Drexel University engineers have found a way to improve upon ordinary Portland cement (OPC), the glue that’s bonded much of the world’s construction since the late 1800s. In research recently published in Cement and Concrete Composites the group served up a recipe for cement that is more energy efficient and cost effective to produce than masonry’s most prevalent bonding compound.
Drexel’s “green” variety is a form of alkali-activated cement that utilizes an industrial byproduct, called slag, and a common mineral, limestone, and does not require heating to produce.
According to Dr. Michel W. Barsoum, A.W. Grosvenor professor in Drexel’s Department of Materials Science and Engineering, this alternative production method and the ubiquity of the mix ingredients, lessens the cost of materials for Drexel’s cement by about 40 percent versus Portland cement and reduces energy consumption and carbon dioxide production by 97 percent.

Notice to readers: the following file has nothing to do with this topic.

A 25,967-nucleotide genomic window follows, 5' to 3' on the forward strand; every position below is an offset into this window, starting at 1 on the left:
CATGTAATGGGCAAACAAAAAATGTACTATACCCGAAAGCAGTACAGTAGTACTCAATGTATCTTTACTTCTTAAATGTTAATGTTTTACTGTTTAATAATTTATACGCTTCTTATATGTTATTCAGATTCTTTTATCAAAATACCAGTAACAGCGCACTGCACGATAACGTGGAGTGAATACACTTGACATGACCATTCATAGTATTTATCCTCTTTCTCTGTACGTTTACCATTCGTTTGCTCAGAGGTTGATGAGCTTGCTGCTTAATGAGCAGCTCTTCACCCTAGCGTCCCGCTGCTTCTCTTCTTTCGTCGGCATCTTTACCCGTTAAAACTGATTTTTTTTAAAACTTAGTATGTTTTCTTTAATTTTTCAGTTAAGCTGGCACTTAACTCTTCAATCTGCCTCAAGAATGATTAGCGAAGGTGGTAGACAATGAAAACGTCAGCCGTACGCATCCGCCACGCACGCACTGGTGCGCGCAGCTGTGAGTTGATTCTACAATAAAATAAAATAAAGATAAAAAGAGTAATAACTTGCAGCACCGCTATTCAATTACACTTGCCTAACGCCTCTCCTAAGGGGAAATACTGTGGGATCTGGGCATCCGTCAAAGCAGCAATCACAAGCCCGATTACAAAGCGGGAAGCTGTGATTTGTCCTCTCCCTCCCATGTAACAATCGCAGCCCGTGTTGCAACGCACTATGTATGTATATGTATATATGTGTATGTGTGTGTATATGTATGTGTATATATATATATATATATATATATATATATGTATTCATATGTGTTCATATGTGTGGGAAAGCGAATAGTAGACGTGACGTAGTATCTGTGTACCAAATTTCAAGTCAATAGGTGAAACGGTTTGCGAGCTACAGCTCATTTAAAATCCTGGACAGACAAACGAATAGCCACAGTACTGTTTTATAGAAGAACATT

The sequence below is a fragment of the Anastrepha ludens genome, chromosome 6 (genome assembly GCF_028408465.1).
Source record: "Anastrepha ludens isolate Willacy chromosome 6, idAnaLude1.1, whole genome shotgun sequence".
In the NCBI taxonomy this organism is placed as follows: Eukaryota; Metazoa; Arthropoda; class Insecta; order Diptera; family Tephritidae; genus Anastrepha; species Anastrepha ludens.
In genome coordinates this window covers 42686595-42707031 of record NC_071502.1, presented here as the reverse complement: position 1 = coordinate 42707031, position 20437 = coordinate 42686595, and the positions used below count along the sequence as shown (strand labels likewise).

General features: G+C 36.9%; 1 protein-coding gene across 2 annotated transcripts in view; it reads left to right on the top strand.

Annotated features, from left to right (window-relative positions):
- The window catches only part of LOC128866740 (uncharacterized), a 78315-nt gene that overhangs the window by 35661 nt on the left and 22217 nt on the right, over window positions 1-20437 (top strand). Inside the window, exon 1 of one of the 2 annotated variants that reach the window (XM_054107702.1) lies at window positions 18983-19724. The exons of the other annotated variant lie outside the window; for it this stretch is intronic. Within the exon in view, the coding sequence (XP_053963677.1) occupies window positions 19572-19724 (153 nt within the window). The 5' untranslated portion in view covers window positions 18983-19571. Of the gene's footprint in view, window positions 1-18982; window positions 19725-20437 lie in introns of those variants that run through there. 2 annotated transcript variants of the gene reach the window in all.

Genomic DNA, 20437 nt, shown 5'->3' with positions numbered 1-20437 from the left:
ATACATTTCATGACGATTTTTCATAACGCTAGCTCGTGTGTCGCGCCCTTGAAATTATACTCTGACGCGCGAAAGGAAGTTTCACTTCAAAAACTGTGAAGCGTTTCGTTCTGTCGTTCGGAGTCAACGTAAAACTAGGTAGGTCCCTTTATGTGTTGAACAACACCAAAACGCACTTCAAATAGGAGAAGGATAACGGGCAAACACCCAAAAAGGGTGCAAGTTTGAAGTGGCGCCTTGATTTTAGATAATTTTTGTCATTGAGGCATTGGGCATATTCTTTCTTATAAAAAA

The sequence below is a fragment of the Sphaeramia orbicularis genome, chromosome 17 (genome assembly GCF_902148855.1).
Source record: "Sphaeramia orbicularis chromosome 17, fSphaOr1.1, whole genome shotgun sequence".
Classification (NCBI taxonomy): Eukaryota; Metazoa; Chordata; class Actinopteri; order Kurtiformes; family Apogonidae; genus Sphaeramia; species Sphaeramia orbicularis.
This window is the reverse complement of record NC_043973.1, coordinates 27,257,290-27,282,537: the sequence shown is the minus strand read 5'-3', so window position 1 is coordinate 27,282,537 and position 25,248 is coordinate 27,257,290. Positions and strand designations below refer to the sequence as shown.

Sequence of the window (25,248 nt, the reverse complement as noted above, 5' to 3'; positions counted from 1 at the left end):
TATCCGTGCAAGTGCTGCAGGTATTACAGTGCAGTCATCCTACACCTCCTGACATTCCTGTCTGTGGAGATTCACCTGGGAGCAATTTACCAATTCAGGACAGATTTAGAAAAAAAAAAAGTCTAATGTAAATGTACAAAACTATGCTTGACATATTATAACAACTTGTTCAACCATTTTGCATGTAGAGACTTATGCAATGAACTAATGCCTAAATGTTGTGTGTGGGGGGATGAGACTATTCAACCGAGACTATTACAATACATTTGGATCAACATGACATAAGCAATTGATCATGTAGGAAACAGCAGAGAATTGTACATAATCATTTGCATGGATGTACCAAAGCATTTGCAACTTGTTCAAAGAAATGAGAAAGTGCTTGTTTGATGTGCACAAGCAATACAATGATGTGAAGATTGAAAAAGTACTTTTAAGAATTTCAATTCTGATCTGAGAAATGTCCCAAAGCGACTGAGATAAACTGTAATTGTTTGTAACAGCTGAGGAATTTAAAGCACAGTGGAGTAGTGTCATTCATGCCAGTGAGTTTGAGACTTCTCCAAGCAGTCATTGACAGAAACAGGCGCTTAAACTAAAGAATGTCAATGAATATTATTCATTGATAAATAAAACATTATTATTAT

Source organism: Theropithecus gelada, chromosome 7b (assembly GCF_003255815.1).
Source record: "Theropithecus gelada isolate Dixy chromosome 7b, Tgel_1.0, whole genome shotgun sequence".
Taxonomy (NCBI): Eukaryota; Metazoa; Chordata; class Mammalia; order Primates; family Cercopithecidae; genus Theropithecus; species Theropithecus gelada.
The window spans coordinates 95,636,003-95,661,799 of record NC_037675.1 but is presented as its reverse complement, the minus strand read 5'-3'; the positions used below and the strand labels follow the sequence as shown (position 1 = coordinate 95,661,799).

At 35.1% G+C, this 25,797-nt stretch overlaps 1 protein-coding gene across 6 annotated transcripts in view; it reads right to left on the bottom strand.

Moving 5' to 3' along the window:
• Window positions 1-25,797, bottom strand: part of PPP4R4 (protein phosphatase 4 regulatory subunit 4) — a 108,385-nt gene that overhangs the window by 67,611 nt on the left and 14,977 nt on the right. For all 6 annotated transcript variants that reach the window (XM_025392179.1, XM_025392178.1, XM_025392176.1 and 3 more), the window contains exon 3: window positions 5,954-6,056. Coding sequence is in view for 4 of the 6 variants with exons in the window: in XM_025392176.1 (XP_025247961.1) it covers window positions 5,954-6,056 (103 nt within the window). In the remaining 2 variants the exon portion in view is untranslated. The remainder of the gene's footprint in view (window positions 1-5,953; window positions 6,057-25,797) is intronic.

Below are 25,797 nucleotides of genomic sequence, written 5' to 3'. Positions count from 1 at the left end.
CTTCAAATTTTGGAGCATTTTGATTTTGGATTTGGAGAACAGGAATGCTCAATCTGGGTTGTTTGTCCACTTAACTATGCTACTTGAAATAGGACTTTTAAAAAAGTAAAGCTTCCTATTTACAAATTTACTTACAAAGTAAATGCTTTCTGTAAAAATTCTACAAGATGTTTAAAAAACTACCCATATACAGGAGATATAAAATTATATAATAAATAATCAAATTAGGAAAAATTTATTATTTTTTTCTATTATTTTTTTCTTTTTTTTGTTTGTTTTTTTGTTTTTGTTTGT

“Cement consumption is rapidly rising, especially in newly industrialized countries, and it’s already responsible for 5 percent of human-made carbon dioxide. This is a unique way to limit the environmental consequences of meeting demand,” Dr. Alex Moseson, one of the lead researchers on the project, said.
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